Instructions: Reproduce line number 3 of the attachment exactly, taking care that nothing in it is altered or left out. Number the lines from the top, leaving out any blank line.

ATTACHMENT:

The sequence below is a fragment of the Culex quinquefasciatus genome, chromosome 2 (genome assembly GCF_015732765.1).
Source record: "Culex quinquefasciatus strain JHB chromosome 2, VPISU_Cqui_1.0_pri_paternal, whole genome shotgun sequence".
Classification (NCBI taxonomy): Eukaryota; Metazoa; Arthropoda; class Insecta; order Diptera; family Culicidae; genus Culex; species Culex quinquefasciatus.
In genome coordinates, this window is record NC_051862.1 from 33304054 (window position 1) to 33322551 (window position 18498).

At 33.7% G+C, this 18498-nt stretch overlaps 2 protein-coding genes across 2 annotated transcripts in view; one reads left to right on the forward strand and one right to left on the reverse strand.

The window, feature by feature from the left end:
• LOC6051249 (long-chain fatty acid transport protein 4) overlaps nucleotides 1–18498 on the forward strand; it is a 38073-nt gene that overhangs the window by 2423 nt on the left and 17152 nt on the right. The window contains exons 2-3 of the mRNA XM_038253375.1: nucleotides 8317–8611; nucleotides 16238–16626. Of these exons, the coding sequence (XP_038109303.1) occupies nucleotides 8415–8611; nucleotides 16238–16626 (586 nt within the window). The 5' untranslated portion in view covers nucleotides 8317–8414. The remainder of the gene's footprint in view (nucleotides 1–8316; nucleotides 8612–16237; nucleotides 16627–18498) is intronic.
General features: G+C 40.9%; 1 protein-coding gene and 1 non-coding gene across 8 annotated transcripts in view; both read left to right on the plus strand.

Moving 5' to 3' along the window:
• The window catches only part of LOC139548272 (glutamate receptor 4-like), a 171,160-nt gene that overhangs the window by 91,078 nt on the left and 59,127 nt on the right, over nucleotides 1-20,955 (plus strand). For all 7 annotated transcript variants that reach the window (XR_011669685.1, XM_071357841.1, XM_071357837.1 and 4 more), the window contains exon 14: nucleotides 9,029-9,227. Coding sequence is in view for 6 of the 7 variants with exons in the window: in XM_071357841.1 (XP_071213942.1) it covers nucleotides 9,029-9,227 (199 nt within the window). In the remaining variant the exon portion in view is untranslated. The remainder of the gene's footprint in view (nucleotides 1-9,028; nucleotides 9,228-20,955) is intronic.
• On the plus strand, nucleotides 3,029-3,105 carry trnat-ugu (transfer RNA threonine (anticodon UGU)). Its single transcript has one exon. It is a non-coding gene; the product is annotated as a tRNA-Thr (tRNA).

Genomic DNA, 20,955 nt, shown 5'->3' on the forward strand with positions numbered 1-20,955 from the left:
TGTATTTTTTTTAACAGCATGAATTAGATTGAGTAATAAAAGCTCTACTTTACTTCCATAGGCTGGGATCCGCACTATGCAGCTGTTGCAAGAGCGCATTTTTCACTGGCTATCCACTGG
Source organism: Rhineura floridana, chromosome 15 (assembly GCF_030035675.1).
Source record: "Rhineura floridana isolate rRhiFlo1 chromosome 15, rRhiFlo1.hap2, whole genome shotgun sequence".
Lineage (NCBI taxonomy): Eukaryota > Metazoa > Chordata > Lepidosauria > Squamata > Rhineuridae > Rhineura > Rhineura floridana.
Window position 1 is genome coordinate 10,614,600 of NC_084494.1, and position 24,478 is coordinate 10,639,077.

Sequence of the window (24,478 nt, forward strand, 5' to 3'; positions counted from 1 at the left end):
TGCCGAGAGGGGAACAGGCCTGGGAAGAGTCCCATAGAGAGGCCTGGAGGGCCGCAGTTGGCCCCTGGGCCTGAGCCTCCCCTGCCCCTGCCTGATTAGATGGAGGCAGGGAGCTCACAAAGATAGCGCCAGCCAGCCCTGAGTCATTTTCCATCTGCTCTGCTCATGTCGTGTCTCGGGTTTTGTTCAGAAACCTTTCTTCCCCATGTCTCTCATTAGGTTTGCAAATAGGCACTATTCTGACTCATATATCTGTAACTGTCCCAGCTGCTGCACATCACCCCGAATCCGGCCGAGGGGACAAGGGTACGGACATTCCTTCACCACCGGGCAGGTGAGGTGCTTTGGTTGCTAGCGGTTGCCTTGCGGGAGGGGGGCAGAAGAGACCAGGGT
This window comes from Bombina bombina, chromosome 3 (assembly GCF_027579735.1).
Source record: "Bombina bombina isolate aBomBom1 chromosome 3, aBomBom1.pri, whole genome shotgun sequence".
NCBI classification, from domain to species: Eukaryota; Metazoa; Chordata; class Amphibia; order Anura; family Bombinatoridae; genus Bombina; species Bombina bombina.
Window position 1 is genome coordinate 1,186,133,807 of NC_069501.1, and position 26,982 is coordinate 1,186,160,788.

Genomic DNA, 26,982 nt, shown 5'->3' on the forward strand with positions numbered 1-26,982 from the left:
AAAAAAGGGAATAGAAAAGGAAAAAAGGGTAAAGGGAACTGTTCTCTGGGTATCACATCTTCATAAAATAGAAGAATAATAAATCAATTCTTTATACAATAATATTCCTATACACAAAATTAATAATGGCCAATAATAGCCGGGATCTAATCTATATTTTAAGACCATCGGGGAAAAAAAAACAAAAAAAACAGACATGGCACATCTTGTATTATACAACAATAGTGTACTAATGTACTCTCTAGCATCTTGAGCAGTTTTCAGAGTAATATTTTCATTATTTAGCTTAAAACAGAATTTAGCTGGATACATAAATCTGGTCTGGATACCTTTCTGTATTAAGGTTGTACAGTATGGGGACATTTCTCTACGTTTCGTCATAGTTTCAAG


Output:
Classification (NCBI taxonomy): Eukaryota; Metazoa; Arthropoda; class Insecta; order Diptera; family Culicidae; genus Culex; species Culex quinquefasciatus.